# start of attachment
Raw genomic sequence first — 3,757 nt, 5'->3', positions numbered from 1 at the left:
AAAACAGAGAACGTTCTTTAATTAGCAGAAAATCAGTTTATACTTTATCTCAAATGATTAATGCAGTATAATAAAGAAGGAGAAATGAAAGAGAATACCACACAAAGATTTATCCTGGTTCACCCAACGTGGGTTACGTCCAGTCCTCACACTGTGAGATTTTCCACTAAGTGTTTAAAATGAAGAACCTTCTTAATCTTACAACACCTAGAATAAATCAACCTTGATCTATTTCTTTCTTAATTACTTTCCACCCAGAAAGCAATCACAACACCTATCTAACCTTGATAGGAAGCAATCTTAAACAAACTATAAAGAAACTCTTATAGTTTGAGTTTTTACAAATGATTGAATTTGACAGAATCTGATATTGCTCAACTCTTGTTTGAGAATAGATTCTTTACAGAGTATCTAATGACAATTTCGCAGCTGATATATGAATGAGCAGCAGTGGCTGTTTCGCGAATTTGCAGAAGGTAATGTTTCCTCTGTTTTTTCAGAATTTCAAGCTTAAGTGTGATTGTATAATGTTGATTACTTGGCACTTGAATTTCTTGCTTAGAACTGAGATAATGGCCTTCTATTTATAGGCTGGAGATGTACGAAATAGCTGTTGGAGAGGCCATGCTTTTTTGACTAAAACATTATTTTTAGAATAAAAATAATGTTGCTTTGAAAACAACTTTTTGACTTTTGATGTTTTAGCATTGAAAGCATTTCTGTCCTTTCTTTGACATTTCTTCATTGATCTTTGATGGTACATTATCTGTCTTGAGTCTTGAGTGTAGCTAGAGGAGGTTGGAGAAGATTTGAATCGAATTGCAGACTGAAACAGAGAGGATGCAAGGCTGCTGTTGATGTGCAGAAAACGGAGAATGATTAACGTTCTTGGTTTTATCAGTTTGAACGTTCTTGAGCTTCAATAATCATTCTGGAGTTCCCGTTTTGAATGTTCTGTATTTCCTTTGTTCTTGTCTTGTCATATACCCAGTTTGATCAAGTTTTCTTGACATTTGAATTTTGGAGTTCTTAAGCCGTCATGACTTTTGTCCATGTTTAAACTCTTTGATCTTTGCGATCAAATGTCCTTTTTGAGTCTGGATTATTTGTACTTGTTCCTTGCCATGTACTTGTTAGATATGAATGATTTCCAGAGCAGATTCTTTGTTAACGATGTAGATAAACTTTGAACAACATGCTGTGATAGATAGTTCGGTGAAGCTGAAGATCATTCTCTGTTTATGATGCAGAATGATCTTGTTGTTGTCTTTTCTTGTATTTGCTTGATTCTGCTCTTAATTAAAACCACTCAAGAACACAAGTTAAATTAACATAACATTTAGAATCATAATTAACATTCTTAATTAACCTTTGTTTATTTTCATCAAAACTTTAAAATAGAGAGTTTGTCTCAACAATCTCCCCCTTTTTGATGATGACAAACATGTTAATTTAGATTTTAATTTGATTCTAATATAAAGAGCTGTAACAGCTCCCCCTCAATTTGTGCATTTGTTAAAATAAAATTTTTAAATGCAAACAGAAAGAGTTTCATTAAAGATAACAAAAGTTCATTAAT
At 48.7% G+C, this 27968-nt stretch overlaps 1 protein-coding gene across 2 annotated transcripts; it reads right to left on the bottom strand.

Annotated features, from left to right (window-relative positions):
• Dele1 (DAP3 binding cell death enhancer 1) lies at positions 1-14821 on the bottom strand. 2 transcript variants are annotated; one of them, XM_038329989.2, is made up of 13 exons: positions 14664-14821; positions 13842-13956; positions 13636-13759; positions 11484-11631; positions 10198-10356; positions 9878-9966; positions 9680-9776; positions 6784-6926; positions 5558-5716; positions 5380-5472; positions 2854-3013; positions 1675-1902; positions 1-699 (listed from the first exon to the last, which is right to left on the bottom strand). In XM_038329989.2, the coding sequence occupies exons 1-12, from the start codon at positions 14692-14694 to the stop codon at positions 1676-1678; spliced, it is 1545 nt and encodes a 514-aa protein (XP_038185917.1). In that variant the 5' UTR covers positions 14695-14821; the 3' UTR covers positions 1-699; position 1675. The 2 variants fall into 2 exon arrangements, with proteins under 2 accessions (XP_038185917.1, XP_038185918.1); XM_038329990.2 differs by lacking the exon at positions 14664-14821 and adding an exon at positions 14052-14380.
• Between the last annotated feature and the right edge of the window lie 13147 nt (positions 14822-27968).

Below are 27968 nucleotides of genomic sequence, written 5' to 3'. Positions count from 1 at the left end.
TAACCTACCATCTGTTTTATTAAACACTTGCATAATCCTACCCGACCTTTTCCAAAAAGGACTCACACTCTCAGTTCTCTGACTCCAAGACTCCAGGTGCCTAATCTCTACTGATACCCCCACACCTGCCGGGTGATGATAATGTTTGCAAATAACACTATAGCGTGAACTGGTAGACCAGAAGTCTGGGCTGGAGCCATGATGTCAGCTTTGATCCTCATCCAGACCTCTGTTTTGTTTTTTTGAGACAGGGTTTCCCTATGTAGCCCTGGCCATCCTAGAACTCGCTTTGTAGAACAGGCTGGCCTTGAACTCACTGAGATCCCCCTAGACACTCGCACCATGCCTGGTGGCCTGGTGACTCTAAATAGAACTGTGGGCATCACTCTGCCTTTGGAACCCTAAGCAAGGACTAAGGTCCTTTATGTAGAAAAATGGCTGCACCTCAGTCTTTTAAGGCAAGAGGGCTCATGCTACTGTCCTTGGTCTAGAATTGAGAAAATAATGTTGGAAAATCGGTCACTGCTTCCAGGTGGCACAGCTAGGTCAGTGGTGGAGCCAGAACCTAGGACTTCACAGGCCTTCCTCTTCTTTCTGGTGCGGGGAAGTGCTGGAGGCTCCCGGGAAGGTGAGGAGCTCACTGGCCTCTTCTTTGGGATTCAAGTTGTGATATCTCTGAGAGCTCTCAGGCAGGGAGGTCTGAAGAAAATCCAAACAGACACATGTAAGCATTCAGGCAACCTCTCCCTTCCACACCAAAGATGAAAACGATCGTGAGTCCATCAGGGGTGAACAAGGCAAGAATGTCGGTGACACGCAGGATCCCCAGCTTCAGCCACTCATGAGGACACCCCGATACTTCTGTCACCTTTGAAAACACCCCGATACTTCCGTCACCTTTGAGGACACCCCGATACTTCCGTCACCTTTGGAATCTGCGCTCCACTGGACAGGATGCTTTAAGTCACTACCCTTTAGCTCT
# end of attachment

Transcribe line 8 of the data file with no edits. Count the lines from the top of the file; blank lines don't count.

TAACCTACCATCTGTTTTATTAAACACTTGCATAATCCTACCCGACCTTTTCCAAAAAGGACTCACACTCTCAGTTCTCTGACTCCAAGACTCCAGGTGCCTAATCTCTACTGATACCCCCACACCTGCCGGGTGATGATAATGTTTGCAAATAACACTATAGCGTGAACTGGTAGACCAGAAGTCTGGGCTGGAGCCATGATGTCAGCTTTGATCCTCATCCAGACCTCTGTTTTGTTTTTTTGAGACAGGGTTTCCCTATGTAGCCCTGGCCATCCTAGAACTCGCTTTGTAGAACAGGCTGGCCTTGAACTCACTGAGATCCCCCTAGACACTCGCACCATGCCTGGTGGCCTGGTGACTCTAAATAGAACTGTGGGCATCACTCTGCCTTTGGAACCCTAAGCAAGGACTAAGGTCCTTTATGTAGAAAAATGGCTGCACCTCAGTCTTTTAAGGCAAGAGGGCTCATGCTACTGTCCTTGGTCTAGAATTGAGAAAATAATGTTGGAAAATCGGTCACTGCTTCCAGGTGGCACAGCTAGGTCAGTGGTGGAGCCAGAACCTAGGACTTCACAGGCCTTCCTCTTCTTTCTGGTGCGGGGAAGTGCTGGAGGCTCCCGGGAAGGTGAGGAGCTCACTGGCCTCTTCTTTGGGATTCAAGTTGTGATATCTCTGAGAGCTCTCAGGCAGGGAGGTCTGAAGAAAATCCAAACAGACACATGTAAGCATTCAGGCAACCTCTCCCTTCCACACCAAAGATGAAAACGATCGTGAGTCCATCAGGGGTGAACAAGGCAAGAATGTCGGTGACACGCAGGATCCCCAGCTTCAGCCACTCATGAGGACACCCCGATACTTCTGTCACCTTTGAAAACACCCCGATACTTCCGTCACCTTTGAGGACACCCCGATACTTCCGTCACCTTTGGAATCTGCGCTCCACTGGACAGGATGCTTTAAGTCACTACCCTTTAGCTCT